> > their
> > they're
>
> You're supposition is correct.

Why, their there is another's they're correct...

Jeff (no longer confused ;^)
January 23, 2005 11:05:19 AM

Archived from groups: rec.photo.digital (More info?)

"Toomanyputters" <rainydays@theswamp.com> wrote:

> Why do the Brits choose to drive on the wrong side of the road?

That's so they'll look important in a traffic circle
while sounding very important with their fancy verbiage.

Wish You We're Here

Jeff
January 23, 2005 11:08:26 AM

Archived from groups: rec.photo.digital (More info?)

"Darrell" <dev/null> wrote:

> Brits drink warm beer ... Why?

That's so their hot air isn't chilled by cold beverages. :-)

Heh... Jeff
January 23, 2005 11:21:32 AM

Archived from groups: rec.photo.digital (More info?)

Jon Pike <Anonomoose@spamlesshotmail.com> wrote:

> because when webster made his first american dictionary, he thought
> americans were too stupid to remember the proper spelling of words. so he
> changed them by taking out u's and other such things. (s vs z)

My grandparents left England, Scotland and Sweden to get
away from old world thinking. Now look what we done did...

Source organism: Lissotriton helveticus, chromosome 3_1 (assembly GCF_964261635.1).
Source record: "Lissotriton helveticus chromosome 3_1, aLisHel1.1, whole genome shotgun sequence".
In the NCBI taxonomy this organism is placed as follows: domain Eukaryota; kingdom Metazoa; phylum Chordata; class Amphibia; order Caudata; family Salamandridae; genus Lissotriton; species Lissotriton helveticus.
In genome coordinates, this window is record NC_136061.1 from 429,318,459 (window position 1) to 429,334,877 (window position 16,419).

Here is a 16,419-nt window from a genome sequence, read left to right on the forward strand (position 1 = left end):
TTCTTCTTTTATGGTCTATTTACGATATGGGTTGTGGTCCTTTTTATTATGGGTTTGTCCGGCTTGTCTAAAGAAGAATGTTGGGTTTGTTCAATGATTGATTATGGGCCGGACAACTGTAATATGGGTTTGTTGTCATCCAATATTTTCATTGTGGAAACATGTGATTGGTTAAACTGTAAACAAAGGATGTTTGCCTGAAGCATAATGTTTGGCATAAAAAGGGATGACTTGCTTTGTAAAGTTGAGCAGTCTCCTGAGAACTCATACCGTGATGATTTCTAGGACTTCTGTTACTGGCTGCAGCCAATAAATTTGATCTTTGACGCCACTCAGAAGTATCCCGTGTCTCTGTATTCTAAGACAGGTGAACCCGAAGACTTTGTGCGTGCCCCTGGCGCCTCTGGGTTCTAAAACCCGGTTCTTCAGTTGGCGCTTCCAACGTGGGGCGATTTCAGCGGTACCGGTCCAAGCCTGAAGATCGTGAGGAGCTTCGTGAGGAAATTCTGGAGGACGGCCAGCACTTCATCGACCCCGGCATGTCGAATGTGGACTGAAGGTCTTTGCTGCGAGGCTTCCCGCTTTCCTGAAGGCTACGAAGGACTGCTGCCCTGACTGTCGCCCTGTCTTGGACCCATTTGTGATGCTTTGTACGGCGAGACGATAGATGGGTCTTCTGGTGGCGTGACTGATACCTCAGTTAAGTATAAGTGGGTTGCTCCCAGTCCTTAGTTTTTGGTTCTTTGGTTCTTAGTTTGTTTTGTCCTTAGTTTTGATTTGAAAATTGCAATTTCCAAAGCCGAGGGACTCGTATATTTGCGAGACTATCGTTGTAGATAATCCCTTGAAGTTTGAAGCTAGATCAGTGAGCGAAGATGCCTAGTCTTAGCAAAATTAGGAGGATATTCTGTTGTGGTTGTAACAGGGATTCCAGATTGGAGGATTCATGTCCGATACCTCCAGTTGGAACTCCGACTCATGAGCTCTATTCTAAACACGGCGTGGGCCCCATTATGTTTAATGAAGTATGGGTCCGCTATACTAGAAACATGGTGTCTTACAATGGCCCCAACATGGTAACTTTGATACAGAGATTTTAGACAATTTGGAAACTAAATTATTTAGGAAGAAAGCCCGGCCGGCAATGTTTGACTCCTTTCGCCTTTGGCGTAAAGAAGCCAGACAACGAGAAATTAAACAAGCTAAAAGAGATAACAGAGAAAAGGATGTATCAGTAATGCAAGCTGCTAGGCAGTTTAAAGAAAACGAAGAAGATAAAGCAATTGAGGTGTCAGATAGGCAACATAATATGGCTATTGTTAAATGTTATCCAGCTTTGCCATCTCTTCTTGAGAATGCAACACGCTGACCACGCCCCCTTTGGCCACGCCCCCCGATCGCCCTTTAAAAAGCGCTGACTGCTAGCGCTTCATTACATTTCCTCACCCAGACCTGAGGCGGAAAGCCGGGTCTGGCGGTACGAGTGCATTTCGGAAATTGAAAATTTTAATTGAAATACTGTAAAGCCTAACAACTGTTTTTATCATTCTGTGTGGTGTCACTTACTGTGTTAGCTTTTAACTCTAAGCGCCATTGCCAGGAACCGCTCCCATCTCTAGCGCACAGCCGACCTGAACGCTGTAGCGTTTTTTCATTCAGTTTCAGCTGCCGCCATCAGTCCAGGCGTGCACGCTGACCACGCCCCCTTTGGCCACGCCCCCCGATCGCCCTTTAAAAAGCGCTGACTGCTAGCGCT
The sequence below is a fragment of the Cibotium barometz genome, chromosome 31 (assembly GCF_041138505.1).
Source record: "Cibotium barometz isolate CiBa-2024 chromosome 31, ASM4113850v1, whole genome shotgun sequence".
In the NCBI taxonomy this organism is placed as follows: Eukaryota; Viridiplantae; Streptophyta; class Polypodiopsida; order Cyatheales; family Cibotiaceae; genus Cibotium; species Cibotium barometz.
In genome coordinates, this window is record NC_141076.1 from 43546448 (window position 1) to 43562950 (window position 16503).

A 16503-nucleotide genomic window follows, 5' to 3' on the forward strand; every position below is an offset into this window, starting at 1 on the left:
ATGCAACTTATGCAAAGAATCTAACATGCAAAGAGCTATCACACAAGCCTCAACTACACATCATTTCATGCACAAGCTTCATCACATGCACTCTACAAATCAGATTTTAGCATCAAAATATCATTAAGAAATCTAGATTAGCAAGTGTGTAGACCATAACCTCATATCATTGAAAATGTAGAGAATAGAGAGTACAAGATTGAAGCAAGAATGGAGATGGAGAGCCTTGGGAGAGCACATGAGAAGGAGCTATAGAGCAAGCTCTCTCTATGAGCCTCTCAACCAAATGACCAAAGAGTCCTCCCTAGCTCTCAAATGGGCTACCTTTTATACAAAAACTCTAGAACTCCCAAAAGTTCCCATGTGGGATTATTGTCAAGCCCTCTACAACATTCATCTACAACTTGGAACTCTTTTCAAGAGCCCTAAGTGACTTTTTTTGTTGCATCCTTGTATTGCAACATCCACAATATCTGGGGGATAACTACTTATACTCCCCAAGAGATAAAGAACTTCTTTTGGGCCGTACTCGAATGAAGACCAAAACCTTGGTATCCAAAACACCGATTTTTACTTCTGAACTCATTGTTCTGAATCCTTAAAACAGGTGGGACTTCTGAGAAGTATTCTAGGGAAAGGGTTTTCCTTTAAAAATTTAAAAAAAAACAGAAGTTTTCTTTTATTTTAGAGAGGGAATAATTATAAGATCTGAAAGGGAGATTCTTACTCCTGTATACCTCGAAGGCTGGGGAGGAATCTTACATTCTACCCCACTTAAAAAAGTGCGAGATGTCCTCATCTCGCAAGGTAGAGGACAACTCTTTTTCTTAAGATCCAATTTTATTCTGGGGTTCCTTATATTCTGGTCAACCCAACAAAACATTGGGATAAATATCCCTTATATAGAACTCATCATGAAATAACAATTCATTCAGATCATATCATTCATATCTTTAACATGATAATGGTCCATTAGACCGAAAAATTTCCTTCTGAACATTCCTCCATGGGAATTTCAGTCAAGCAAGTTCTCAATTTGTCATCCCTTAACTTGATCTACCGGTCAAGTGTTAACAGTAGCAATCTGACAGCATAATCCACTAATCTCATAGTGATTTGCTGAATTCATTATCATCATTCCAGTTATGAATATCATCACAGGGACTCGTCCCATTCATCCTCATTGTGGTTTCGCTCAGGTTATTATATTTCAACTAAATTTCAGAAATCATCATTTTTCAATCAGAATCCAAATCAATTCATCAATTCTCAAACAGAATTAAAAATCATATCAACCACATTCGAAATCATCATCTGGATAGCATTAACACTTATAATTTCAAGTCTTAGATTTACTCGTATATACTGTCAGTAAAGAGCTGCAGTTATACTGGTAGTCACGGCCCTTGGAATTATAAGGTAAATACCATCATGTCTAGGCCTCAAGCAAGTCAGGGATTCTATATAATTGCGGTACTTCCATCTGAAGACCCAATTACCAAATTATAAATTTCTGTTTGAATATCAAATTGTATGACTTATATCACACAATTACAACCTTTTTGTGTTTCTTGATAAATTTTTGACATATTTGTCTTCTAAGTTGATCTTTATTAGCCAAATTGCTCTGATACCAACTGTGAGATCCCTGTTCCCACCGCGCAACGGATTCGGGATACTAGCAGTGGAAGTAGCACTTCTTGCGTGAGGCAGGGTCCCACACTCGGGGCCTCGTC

we let them all back in by allowing the internet to be an
international affair. We bloody well should have kept
it a secret. ;^)

They now think that google is a verb and softwares is
plural for software (which is already plural without
the "s"). Heck... next thing ya know they will be
thinking they belong in North American Stock CAR
racing and who knows what else, eh?

Regardess, their there is our they're there.
Maybe we need an internet "T" party... heh.

Jeff
January 23, 2005 11:22:49 AM

Archived from groups: rec.photo.digital (More info?)

"Ryan Robbins" <redbird007@verizon.net> wrote:

> Who have you spelled "there" "their"?

Is that spelt correctly?

Jeff
Anonymous
January 23, 2005 11:32:38 AM

Archived from groups: rec.photo.digital (More info?)

measekite wrote:
> Why is their a difference in the spelling of color (I think colour) on
> both sides of the Atlantic.

Just an attempt by the turbulent colonials to be different from the
hated English. Why drive on the wrong side of the road otherwise?
Anonymous
January 23, 2005 11:32:39 AM

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"Mike O'Sullivan" <mike.osullivan3@btopenworld.com> wrote in message